Nutrients. 2017 Nov 8;9(11). (Martinez-Gonalez et al.)

Mediterranean Diet Linked with Lower Risk of Colorectal Cancer

While the healthfulness of the Mediterranean Diet has been recognized for decades, new studies continually build on evidence supporting the benefits of this nutritious and delicious diet. Researchers analyzed the eating patterns and DNA of 1,087 people with colon cancer and 2,409 people without colon cancer, to see how diet might relate to cancer risk. They found that closely following a Mediterranean Diet was independently linked with significantly lower risk of colorectal cancer, and that certain genes might also be protective. When looking at specific foods, vegetables and legumes, in particular, were linked with a significantly lower colorectal cancer risk. 
BMC Medical Genetics. 2017 Oct 30;18(1):122. (Alonso-Molero J et al.)

Mediterranean Diet During Pregnancy Reduces Incidence of Gestational Diabetes, Premature Birth

Expectant mothers have a unique opportunity to nurture their growing babies with a healthy diet, and some food choices can be especially beneficial. In a study of 874 healthy pregnant women in Spain, researchers randomly assigned half to a Mediterranean Diet (with olive oil and pistachios) and half to a similar healthy diet (but were told to avoid olive oil, nuts and other fat sources) early in their pregnancy (at 8-12 weeks). Those in the Mediterranean Diet group were 25% less likely to develop gestational diabetes (diabetes during pregnancy) than those in the low-fat group, and had significantly lower rates of premature deliveries and emergency C-sections.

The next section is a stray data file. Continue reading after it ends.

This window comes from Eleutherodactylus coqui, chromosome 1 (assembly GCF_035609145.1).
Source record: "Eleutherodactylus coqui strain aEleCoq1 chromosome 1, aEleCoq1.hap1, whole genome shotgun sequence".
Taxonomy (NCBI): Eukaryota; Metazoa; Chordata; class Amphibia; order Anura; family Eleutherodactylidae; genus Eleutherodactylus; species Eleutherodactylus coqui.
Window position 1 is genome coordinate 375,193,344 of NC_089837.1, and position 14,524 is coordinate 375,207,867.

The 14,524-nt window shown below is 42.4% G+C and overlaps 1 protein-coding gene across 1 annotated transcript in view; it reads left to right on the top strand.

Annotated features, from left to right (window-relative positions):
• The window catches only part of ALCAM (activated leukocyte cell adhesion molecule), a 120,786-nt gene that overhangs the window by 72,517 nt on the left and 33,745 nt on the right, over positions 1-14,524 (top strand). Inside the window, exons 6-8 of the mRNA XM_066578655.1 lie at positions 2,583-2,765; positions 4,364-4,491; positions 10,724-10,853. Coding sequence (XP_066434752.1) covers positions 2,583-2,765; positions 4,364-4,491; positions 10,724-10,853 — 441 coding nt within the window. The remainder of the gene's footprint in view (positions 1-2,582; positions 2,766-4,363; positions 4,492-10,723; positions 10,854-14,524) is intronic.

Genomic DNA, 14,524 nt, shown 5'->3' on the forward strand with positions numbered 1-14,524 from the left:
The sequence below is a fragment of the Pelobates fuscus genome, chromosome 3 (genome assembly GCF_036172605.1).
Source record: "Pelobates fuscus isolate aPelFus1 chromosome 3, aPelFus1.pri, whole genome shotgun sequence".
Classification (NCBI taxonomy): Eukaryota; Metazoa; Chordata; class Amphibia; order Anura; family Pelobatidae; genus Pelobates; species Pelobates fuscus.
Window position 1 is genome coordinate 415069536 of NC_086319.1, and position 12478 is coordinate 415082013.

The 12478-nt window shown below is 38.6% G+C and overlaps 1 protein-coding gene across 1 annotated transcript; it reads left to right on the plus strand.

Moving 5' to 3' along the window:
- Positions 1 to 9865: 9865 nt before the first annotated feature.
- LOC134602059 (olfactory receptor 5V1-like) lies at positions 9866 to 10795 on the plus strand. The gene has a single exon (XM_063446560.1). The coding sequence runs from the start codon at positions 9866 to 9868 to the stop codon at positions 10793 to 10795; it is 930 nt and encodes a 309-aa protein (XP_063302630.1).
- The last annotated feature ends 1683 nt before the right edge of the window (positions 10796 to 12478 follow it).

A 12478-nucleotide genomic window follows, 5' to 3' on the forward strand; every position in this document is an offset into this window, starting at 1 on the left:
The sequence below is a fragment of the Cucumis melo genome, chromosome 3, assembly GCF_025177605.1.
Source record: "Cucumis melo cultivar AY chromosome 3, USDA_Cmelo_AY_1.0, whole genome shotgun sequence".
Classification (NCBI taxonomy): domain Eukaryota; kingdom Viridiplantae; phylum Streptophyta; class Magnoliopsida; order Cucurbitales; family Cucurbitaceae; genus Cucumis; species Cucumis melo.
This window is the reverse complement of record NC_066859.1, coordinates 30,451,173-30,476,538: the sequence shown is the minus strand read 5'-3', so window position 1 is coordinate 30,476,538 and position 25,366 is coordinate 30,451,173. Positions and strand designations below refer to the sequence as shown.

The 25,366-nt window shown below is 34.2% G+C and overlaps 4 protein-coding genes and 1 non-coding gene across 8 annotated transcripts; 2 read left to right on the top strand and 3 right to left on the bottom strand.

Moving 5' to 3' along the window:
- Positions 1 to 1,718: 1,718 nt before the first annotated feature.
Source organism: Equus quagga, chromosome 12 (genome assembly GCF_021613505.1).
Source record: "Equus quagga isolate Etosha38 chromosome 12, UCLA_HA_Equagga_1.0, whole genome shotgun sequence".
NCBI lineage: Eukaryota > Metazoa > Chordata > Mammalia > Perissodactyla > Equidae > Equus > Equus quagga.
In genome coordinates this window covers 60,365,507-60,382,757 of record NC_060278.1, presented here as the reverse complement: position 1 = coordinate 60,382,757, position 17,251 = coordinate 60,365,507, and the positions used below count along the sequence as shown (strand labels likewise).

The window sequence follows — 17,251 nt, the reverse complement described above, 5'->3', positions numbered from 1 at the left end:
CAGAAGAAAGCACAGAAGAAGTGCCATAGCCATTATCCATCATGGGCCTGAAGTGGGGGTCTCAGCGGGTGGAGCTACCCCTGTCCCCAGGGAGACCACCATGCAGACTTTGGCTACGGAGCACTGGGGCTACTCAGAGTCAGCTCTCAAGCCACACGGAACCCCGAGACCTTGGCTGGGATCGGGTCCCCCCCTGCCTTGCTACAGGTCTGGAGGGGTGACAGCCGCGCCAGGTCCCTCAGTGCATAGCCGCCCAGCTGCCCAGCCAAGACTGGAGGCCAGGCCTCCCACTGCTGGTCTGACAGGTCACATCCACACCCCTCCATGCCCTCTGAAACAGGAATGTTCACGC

PLoS One. 2017 Oct 19;12(10):e0185873. (Assaf-Balut C et al.)

Mediterranean Diet Linked with Lower Risk of Blocked Arteries

As a way of testing if people might have blocked arteries (atherosclerosis), doctors compare blood pressure readings between your arm and your ankle in a test called the ankle-brachial index (ABI). To see how eating a Mediterranean Diet relates to these results, researchers analyzed the eating patterns and ABI of 425 pre-menopausal, middle-aged women in Italy. Researchers estimated that those most closely following a Mediterranean Diet were 10% less likely to develop peripheral arterial disease compared with those not following a Mediterranean Diet.
Nutrition, Metabolism, and Cardiovascular Diseases.  2017 Oct 3. pii: S0939-4753(17)30226-0. (Mattoidi AV et al.)

Mediterranean Diet Linked with Better Psychological Resilience

Psychological resilience, which measures how people are able to cope with stressors and maintain an optimistic outlook, is an important characteristic for aging healthfully. To better understand the relationship between health and well-being, researchers analyzed the eating patterns and psychological resiliency scores of 10,812 adults in Southern Italy. Those most closely following a Mediterranean Diet were significantly more likely to have better psychological resilience than those eating more of a Western-style diet. However, high alcohol intake was linked with lower psychological resilience.
European Journal of Clinical Nutrition. 2017 Sep 27. [Epub ahead of print.] (Bonaccio M et al.)